China’s military is a fully functioning business, sanctioned by the government to raise money for military activities and make up for the lack of resources provided by the government. [197]Most of the hospitals partaking in the sale of the harvested organs are run by the PLA.[198]

The PLA has a close relationship with the prison system as well as the justice system, ensuring that a great number of the victims are actually condemned because of their political or religious beliefs. [199] Chinese military members not only have access to the prison system in China but also to the prisoners themselves. [200]

The PLA’s interactions with these prisons and prisoners are more secretive than those of the civilian government, and they are impervious to Chinese laws. [201] A former doctor of the PLA stated that his job required him to remove the corneas and skin from the corpses of over one hundred executed prisoners, which included a few victims of intentionally botched executions. [202] The hospital paid the Higher People’s Court a specific dollar amount for each corpse, although no receipts or records of the exchange were documented.[203]
[161]. Lin, supra note 145, at 5-6.
[162]. Id.
[163]. Brown, supra note 1, at 1050.
[164]. Id.
[165]. R.P. Peerenboom, Article: What’s Wrong with Chinese Right?: toward a Theory of Right with Chinese Characteristics, 6 HARV. HUM. RTS. J. 29, 33 (1993).
[166]. Id.
[167]. Daniel C. Turack, Article: the New Chinese Criminal Justice System, 7 CARDOZO J. INT’L & COMP. L. 49, 63-64 (Spring 1999)
[168]. Executed, supra note 5, at 21.
[169]. Id.
[170]. Brown, supra note 1, at 1075.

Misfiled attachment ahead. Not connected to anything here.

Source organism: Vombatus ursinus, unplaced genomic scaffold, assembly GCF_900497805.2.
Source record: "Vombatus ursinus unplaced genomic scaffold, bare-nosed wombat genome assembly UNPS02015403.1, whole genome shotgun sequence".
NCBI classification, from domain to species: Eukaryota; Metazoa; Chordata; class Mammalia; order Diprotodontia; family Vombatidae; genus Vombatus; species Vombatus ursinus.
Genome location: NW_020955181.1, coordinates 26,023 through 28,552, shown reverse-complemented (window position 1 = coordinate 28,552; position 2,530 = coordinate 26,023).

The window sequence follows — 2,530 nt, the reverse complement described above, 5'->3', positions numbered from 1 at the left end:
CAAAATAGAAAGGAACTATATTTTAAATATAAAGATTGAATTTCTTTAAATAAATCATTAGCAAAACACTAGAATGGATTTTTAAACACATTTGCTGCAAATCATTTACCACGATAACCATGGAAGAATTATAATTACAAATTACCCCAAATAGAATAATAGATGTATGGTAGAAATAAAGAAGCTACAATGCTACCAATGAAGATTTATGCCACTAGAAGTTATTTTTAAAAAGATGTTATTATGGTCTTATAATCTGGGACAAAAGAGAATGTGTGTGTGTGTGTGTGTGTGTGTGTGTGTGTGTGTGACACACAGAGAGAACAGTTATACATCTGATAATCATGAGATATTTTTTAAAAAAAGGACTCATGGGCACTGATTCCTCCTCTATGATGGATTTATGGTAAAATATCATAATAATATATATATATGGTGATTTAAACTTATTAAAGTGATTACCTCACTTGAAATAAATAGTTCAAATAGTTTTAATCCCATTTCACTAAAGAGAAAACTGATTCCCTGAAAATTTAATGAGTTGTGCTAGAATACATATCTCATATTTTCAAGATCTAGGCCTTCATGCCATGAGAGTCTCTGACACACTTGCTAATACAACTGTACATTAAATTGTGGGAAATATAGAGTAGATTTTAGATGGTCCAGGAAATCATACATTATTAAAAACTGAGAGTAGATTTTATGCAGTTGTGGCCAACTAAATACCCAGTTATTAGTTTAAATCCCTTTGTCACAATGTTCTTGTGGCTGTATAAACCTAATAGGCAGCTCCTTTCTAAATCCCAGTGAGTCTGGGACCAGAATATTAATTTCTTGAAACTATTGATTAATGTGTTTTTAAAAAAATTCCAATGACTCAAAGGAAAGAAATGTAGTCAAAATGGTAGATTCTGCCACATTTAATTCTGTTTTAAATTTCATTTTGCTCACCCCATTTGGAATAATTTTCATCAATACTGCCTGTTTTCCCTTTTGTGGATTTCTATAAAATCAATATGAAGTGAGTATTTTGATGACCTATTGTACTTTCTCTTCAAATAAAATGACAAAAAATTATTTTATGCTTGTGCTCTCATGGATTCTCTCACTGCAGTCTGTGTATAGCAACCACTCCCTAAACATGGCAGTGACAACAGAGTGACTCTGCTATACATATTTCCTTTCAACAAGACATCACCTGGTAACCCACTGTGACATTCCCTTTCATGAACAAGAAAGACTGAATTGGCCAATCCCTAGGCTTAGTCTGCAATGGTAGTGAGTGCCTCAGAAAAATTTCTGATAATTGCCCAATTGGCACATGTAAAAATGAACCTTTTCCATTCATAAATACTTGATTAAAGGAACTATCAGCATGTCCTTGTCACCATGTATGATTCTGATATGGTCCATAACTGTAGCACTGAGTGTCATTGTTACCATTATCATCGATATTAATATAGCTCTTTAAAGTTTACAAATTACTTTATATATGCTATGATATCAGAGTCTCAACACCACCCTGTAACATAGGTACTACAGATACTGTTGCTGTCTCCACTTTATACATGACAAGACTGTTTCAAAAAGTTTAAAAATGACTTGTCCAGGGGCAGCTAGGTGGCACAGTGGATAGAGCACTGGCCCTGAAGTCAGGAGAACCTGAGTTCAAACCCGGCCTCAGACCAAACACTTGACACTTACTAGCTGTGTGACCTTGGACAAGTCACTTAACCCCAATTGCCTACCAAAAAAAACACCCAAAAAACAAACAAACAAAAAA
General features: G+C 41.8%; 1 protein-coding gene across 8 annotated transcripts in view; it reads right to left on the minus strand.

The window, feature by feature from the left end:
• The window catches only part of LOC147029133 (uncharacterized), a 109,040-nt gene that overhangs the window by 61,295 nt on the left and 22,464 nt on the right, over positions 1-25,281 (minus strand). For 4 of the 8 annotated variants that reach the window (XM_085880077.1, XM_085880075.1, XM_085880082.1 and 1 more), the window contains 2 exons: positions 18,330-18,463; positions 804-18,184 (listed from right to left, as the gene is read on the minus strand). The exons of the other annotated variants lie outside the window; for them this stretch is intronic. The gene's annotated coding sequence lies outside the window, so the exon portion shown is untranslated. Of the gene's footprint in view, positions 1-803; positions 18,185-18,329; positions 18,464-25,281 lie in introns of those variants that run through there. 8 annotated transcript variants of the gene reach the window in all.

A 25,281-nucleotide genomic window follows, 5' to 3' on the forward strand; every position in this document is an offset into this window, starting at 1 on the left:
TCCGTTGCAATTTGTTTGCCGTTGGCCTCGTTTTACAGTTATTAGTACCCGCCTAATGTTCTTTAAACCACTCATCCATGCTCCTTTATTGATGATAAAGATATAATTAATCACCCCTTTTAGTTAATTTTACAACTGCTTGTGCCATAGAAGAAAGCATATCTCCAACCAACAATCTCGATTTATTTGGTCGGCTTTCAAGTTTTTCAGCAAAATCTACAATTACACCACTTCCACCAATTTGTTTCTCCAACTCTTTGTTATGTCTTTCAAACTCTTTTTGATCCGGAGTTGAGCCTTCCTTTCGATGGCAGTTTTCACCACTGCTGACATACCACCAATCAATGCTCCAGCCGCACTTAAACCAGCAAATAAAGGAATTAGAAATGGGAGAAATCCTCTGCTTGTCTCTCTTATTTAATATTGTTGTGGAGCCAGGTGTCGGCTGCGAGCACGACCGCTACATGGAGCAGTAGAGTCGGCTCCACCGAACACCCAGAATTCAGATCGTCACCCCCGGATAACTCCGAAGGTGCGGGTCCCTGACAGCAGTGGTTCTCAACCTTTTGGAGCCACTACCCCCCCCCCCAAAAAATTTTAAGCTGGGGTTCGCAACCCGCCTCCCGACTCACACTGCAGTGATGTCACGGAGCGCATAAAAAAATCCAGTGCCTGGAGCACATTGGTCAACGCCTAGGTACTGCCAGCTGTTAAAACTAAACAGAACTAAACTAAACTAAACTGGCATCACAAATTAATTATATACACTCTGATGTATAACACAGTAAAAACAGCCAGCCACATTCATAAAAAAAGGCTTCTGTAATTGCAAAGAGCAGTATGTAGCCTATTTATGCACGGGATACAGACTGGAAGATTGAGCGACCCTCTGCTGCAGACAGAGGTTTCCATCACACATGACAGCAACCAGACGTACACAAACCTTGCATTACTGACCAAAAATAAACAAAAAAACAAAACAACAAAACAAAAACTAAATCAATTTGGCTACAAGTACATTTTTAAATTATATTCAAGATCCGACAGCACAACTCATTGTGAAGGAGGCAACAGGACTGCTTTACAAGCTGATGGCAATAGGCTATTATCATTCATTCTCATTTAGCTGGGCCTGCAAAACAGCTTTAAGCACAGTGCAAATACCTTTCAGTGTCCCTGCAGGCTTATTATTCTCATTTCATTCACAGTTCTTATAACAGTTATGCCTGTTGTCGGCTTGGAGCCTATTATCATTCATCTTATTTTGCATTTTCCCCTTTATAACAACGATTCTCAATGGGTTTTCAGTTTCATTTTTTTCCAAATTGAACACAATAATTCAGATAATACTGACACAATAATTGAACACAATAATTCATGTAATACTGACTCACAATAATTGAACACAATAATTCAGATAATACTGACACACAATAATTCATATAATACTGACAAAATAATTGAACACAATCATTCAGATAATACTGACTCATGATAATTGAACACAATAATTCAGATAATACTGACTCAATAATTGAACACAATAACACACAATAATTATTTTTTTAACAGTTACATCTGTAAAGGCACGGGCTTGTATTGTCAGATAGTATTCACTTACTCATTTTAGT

[171]. Organs, supra note 4, at 15 (statement of N.Y. Rep. Benjamin A. Gilman, Member, Comm. on Int’l. Relations).
[172]. Executed, supra note 5, at 1.
[173]. Id. at 21.
[174]. Id.
[175]. Id. at 1.
[176]. Id. at 13.
[177]. Repression, supra note 10, at 6.
[178]. Executed, supra note 5, at 13.
[179]. Id. at 1.
[180]. Id.
[181]. Id.
[182]. Id. at 28.
[183]. Executed, supra note 5, at 1.
[184]. Id. at 3.
[185]. Repression, supra note 10, at 7.
[186]. See Id. at 42-43 (statement of Harry Wu, Executive Dir., The Laogai Research Foundation).
[187]. Brown, supra note 1, at 1072.
[188]. Id.
[189]. Id.
[190]. Id.
[191]. Bloody, supra note 67, at 8.
[192]. Id. at 9.
[193]. Id.
[194]. Id. at 9-10.
[195]. See Id. at 44.
[196]. Organs, supra note 4, at 15 (statement of N.Y. Rep. Benjamin A. Gilman, Member, Comm. on Int’l. Relations).
[197]. Bloody, supra note 67, at 9.
[198]. Organs, supra note 4, at 15 (statement of N.Y. Rep. Benjamin A. Gilman, Member, Comm. on Int’l. Relations).
[199]. Id.
[200]. Bloody, supra note 67, at 10.
[201]. Id. at 10-11.
[202]. Organs, supra note 4, at 57 (statement of Wang Guoqi, former doctor, Chinese PLA Hospital).
[203]. Id.